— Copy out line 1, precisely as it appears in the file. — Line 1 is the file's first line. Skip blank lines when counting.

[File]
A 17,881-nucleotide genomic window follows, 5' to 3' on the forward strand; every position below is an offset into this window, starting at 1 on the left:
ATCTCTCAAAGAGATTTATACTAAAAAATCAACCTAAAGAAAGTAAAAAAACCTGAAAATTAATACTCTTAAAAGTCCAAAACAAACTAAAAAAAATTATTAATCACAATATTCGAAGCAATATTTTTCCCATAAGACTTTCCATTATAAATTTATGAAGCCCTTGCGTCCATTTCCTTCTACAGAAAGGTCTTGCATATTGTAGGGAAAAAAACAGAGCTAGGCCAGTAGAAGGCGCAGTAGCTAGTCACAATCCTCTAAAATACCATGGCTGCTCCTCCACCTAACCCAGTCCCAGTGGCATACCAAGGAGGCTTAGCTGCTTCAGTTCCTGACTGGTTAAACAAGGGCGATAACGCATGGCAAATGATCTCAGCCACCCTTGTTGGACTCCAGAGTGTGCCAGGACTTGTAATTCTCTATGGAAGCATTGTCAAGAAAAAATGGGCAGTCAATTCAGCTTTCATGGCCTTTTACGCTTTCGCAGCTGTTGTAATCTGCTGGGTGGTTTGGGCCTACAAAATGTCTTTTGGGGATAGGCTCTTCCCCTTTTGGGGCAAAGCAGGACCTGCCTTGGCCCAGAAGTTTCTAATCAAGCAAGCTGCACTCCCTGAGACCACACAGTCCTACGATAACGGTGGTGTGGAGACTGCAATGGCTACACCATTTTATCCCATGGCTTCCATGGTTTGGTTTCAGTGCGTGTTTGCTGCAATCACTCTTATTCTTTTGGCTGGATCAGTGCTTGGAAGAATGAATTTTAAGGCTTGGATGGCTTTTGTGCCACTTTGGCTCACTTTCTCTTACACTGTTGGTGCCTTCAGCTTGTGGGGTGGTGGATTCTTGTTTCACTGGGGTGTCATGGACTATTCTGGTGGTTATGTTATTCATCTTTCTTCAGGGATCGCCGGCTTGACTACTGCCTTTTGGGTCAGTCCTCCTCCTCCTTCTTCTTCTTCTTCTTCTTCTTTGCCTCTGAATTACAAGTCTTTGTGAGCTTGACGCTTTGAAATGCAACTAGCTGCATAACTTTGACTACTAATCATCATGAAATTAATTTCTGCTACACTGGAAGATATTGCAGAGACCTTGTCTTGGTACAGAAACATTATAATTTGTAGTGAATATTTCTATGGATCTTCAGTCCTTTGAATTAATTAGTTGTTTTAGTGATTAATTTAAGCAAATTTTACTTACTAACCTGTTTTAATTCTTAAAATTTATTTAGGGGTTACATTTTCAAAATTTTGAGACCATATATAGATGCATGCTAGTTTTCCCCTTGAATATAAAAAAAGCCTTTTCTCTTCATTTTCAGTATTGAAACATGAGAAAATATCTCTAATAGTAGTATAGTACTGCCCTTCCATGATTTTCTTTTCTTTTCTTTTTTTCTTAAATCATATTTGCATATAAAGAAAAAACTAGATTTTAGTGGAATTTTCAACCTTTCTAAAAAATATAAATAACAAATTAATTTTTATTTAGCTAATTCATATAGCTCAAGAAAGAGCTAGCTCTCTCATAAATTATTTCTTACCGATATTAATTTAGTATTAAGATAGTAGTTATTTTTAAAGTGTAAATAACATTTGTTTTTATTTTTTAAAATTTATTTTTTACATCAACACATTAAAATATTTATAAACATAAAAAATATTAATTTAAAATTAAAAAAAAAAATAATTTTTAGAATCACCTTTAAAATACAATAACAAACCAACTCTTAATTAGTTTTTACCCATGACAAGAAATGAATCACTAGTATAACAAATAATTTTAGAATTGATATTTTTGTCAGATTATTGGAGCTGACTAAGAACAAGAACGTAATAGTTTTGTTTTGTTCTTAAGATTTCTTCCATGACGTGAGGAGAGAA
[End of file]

A 17,881-nucleotide genomic window follows, 5' to 3' on the forward strand; every position below is an offset into this window, starting at 1 on the left: